Students barred from entering Michael Williams Building, labelled a “security threat” after Board of Governors meeting and protest

Campus Environmental News

Cassels addressed students, told them they’re “making a difference”

UVic President Jamie Cassels speaks to the seven students prevented from entering the Michael Williams Building. Photo by Emily Fagan, Editor-in-Chief

Shortly after a student rally calling for UVic’s divestment from fossil fuels at the Nov. 26 Board of Governors meeting, seven students walked to the Michael Williams Building to deliver letters from students to UVic president Jamie Cassels’s office. Instead, they found the doors to the administration building locked, with four Campus Security Officers inside preventing their entry.

“Our plan was to paste [the letters] around the building, to be as visible as possible,” said Juliet Watts, UVSS Director of Campaigns and Community Relations and one of the students stopped outside the building. “They called us a security threat. [Campus Security] said later on that they had misspoke, that’s not what it was.”

The letters, written on orange paper cut in the shape of an “X,” were prepared by students earlier that day, prior to the Board of Governors meeting.

Watts and the other students — including several members of the UVSS Board — were uncertain why Campus Security had already locked down the building prior to their arrival. Despite asking on several occasions, the students were not told by whom or how this decision had been made. 

After asking if two students could enter the building to deliver the letters, the students were informed that UVic President Jamie Cassels would come down shortly to engage with them.

Cassels addressed questions from the seven students outside of the building for about 10 minutes, while personnel from Campus Security and Media Relations looked on.

Video by Shay lynn Sampson, UVSS Director of Events

In talking to the students, Cassels said that be believes the “constructive engagement” shown by students so far has made an impact. Jason Hemmerling, one of the students, noted that the change students have been asking for has not occurred.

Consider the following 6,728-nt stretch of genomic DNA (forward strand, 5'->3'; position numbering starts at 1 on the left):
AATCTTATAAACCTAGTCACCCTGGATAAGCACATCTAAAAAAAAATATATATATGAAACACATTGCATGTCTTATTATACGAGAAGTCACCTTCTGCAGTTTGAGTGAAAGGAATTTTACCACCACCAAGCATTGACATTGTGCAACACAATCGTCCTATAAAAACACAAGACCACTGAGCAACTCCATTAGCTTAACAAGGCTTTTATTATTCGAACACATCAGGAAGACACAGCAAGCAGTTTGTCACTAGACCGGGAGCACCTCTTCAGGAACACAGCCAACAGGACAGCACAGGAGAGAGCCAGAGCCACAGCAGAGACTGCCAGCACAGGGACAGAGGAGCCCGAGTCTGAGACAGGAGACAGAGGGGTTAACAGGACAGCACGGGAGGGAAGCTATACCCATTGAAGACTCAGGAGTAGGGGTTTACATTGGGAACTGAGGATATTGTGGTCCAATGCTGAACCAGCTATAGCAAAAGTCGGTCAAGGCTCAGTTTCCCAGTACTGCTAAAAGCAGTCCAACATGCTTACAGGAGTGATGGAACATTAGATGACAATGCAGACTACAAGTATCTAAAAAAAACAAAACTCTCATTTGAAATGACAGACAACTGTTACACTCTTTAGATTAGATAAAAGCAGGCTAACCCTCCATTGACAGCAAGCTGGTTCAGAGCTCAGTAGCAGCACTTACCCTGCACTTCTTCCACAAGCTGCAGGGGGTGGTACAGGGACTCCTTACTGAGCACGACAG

“You haven’t got what exactly what you want, but you’ve been apart of prompting a really great conversation about the importance of looking at these issues — you’re making a difference,” Cassels said.

Watts asked Cassels why the Board delayed their vote on whether to change UVic’s short-term investment strategy to include options for divestment from fossil fuels from today to January, particularly in light of Concordia University and the University of British Columbia both committing to divestment this month.

“It’s a very complicated issue, and the board members feel they need the right kind of information to make the best decision,” said Cassels.

In response, Watts said, “It’s incredibly disheartening to watch UVic get left behind in this movement.”

Ultimately, the students chose not to give Cassels the letters, aside from several which had been taped to the door of the Michael Williams Building. Instead, they taped these letters around the main floor of the Student Union Building.

Later, in discussion with the Martlet, Cassels said he feels the Board of Governors meeting went well, and the closed Board sessions prior were host to a constructive discussion.

“I do understand that climate change — it’s the issue of our day, and people feel really passionately about it. Sometimes passion can carry you away a little bit,” said Cassels. 

During the Board of Governors meeting early that day, the Board had been met with about 100 student protesters.

The meeting was short, with only one major motion that concerned solidifying Board policy on emergency meeting adjournment. Board members spoke on their consideration of the potential options for divestment that will be put to a vote in January, with the notable exception of negative screening — the only policy supported by the UVSS, as it is full divestment.

In regards to the personal comments made by several students in the gallery towards him during the meeting, Cassels took an understanding tone.

“I understand how passionate people are — sometimes passion can make you say the wrong things,” he said. “I like to think that, especially at a university, we can take issues like this — absolutely critical issues of public policy — and have really good dialogue about it. Yeah, personal remarks can sometimes get in the way of good dialogue, but my commitment is always to treat everyone with respect and to try to encourage good exchange.”

Patrick Seward, Campus Security Manager of Parking and Transportation, was asked by the Martlet at what point these students were identified as potentially disruptive.

“We recognized some of them from the Board of Governors meeting, where some of them were disruptive, I don’t know if it was those ones [at the Michael Williams Building] or not,” Seward said. “Then we made a decision, because we knew what they were coming to do — to deliver material to the president — and we wanted to make sure that there was not going to be a disruption to occupants of the building.”

Watts said she and the other students said to Campus Security that no threat or disruption to people in the building if they were to enter.

“[We’re] super disappointed to see these actions being taken so unjustly against us trying to be so peaceful,” she said.

According to Seward, the Michael Williams Building is a publicly accessible building, typically open to students. Following the departure of the students, he anticipated the building would once again be opened within the hour.